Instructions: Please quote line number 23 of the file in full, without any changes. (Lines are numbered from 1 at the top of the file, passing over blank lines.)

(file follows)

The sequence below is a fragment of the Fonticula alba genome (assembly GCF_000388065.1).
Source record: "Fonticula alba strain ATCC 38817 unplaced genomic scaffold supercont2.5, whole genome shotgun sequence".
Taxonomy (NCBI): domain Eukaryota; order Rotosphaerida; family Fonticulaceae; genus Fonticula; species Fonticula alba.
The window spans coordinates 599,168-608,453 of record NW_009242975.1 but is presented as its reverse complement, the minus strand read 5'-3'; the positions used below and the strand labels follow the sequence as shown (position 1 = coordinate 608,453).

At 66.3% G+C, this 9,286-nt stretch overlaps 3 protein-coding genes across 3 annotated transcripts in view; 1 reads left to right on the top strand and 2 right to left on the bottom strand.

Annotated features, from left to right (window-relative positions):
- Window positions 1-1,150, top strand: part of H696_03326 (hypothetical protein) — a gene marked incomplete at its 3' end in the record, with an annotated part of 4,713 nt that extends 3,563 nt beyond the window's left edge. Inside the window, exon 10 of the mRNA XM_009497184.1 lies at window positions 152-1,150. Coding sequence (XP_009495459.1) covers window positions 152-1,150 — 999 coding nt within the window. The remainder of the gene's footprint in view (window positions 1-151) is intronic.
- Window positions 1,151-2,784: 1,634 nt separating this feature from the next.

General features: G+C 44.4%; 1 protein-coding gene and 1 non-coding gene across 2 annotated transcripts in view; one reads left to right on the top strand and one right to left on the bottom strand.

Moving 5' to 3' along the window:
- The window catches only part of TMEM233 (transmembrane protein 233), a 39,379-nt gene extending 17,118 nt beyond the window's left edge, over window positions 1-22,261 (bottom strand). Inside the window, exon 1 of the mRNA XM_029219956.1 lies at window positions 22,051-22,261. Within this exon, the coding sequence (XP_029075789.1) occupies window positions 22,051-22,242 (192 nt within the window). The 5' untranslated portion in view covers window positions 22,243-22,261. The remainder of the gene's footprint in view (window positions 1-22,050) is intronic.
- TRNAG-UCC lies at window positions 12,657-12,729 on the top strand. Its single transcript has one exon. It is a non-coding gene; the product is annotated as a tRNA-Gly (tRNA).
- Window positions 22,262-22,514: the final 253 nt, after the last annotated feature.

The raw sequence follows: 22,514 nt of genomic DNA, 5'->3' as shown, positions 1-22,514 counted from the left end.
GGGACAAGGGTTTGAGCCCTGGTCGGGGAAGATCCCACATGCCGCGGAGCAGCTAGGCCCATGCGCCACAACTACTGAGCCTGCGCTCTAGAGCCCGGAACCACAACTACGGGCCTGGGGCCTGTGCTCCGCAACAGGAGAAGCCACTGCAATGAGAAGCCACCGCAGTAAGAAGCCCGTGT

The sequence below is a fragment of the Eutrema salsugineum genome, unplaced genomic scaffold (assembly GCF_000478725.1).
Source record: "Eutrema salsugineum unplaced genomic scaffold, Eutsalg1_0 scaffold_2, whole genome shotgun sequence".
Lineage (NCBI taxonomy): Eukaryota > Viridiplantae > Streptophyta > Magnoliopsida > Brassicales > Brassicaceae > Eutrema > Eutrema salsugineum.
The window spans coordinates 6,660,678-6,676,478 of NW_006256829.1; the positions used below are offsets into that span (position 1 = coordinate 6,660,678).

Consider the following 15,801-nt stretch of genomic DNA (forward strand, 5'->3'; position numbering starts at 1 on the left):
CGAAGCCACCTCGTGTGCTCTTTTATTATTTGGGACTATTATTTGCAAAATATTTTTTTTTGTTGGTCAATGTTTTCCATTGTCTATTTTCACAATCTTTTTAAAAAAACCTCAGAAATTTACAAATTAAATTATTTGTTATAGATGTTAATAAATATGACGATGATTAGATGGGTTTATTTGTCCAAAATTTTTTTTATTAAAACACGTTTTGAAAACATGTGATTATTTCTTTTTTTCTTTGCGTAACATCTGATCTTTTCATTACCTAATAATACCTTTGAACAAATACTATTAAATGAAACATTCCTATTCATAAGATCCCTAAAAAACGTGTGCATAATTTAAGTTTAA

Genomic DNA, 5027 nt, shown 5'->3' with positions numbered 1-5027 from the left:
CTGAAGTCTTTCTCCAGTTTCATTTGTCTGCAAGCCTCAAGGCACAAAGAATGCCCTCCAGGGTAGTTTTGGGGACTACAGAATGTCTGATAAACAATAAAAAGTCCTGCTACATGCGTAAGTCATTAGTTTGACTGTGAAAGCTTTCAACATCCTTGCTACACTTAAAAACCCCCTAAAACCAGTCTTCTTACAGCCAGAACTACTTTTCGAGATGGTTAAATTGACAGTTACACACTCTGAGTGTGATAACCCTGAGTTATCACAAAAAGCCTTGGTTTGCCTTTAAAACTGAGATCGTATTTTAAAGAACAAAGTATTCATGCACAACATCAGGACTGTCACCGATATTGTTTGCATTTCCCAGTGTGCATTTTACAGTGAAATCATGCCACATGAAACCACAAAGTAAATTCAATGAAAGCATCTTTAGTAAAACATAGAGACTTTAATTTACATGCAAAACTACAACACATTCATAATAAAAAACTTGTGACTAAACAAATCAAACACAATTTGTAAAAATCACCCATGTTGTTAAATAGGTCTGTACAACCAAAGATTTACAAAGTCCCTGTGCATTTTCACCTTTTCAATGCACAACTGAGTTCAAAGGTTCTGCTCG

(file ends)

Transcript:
CTGAAGTCTTTCTCCAGTTTCATTTGTCTGCAAGCCTCAAGGCACAAAGAATGCCCTCCAGGGTAGTTTTGGGGACTACAGAATGTCTGATAAACAATAAAAAGTCCTGCTACATGCGTAAGTCATTAGTTTGACTGTGAAAGCTTTCAACATCCTTGCTACACTTAAAAACCCCCTAAAACCAGTCTTCTTACAGCCAGAACTACTTTTCGAGATGGTTAAATTGACAGTTACACACTCTGAGTGTGATAACCCTGAGTTATCACAAAAAGCCTTGGTTTGCCTTTAAAACTGAGATCGTATTTTAAAGAACAAAGTATTCATGCACAACATCAGGACTGTCACCGATATTGTTTGCATTTCCCAGTGTGCATTTTACAGTGAAATCATGCCACATGAAACCACAAAGTAAATTCAATGAAAGCATCTTTAGTAAAACATAGAGACTTTAATTTACATGCAAAACTACAACACATTCATAATAAAAAACTTGTGACTAAACAAATCAAACACAATTTGTAAAAATCACCCATGTTGTTAAATAGGTCTGTACAACCAAAGATTTACAAAGTCCCTGTGCATTTTCACCTTTTCAATGCACAACTGAGTTCAAAGGTTCTGCTCG